(including the dominant ) and siloviki. The second is that Putin had plans in place for the annexation of the Crimea and did not intervene there on a whim, as his Western apologists claim, in response to a “Ukrainian junta” taking power in . Krawchuk surveys the tragedy of the formerly fifteen-thousand-strong Jewish community in the Donbas, which is now decimated after its members left there in droves and tens of thousands of Tatars fled to Ukraine. In April 2014, Russian proxies demanded that all Jews sixteen years of age and older register with the “commissar for nationality affairs” (294). With his deep knowledge of nationalism and post-, Shkandrij masterfully analyzes seven contradictory and false myths underlying Russia’s information warfare: (1) that nationalists are in power in Ukraine and, at the same time, there is no Ukrainian nation; (2) that Ukraine has no history separate to an all-Russian one and, at the same time, Ukrainians were always disloyal and treacherous—a contradiction that Shkandrij compares to post-colonial narratives, where natives are loved as long as they remain “subservient” (125); (3) that Russian-speakers are persecuted—even when the is dominant in electronic and print media; (4) that Euromaidan leaders are anti-Semitic, but Jews in Ukraine are Ukrainian nationalists; (5) that Ukrainian nationalists are “Banderites” and “fascists” against whom the USSR had struggled from the 1930s, except during the Nazi-Soviet pact; and, more recently, against whom Russia is struggling as well—as Russia backs the anti-EU nationalist and fascist right; (6) that the Euromaidan was one aspect of the West’s aggression against a persecuted Russia that believes itself to be a victim; (7) that nationalism, expansionism, and an aggressive masculinity counters a weak, gay, and spiritually decadent Europe with pro-European Ukrainians and Russians defined as unpatriotic agents of Western secret services. Shkandrij could have traced much in these seven myths to Soviet and post-Soviet Russian history, where Ukrainians in disagreement with a Little Russian subservience within the Tsarist Empire, USSR, and post-Soviet Russian World were denounced as agents of the Austro-Hungarian Empire, “Nazi collaborators,” and “CIA stooges.” Harasymiw is the first scholar to undertake a thorough analysis of the transition of police in Ukraine from an overmanned, corrupt, and distrusted Soviet-era militsiia to a European-style police force. Harasymiw sees police reform going together with decentralization, demilitarization, depoliticization, and democratization. But he cautions against expecting quick results: “What can be anticipated in Ukraine, therefore, is neither sudden success nor abject failure, but a continuing struggle” (369).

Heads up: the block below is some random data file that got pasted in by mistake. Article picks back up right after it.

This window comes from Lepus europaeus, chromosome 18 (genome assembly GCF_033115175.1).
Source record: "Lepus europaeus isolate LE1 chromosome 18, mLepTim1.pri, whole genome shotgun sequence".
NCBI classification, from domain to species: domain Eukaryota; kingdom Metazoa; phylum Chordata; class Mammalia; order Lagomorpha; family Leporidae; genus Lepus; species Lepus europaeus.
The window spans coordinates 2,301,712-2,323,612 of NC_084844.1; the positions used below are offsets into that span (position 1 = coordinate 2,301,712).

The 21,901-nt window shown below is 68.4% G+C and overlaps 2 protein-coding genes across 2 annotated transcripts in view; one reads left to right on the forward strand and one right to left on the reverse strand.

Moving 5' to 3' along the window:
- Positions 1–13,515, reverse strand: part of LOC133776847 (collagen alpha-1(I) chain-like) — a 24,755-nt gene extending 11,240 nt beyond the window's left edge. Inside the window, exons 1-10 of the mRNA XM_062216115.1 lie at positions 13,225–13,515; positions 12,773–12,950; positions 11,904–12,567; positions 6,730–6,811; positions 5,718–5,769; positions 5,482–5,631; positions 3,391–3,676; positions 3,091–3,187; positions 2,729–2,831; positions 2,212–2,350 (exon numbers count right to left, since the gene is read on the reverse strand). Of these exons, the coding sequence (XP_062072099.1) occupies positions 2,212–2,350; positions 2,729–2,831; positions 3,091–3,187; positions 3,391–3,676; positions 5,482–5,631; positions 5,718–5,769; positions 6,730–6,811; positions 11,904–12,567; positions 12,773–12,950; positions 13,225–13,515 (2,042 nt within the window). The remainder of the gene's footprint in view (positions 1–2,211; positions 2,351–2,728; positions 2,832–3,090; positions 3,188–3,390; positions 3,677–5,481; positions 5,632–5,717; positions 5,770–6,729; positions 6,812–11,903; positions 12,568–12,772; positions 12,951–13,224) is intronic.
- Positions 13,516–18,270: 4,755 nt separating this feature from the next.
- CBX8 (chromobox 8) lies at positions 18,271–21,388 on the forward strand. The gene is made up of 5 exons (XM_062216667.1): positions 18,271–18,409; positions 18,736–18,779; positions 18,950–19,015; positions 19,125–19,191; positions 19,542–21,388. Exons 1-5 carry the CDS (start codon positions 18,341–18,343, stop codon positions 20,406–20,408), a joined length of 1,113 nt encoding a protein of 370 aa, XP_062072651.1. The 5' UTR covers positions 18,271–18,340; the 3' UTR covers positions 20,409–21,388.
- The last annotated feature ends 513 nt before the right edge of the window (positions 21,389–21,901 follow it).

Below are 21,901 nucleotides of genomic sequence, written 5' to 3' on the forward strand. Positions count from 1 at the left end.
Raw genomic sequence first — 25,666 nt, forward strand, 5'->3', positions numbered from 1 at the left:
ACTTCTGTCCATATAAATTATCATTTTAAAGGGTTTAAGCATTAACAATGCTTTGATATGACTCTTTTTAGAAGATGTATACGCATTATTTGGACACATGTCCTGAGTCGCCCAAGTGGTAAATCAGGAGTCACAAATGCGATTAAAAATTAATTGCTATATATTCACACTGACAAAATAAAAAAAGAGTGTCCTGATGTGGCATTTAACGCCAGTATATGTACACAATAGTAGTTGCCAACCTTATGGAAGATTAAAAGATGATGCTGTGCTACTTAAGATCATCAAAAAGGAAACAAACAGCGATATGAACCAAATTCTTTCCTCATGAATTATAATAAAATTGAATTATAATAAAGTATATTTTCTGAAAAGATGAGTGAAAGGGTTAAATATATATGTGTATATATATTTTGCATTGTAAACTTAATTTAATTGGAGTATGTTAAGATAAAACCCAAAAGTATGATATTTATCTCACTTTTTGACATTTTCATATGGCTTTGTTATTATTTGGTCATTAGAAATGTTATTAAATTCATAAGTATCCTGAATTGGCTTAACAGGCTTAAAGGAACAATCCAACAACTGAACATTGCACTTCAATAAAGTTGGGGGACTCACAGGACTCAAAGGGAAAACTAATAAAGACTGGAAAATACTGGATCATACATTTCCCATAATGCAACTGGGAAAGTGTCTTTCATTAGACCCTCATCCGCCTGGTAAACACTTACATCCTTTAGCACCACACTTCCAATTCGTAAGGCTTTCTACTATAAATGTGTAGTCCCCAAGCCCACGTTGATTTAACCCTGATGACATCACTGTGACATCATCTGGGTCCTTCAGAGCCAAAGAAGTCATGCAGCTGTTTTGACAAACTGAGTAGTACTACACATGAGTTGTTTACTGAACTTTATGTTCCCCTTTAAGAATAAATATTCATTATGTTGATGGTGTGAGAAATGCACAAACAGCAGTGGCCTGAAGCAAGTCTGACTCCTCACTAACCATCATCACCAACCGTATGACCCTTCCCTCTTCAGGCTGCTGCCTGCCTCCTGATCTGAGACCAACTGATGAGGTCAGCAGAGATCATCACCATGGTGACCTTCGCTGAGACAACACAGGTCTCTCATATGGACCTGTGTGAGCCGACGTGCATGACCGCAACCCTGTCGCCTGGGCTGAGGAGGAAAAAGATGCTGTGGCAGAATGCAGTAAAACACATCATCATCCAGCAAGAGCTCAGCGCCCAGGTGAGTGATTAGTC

© 2017 East/West: Journal of Ukrainian Studies ( ISSN 2292-7956 Volume IV, No. 2 (2017) DOI: 316 East/West: Journal of Ukrainian Studies

Bertelsen has enriched contemporary Ukrainian studies with this outstanding collection of new and original research.

Taras Kuzio Canadian Institute of Ukrainian Studies, University of Alberta

© 2017 East/West: Journal of Ukrainian Studies ( ISSN 2292-7956 Volume IV, No. 2 (2017)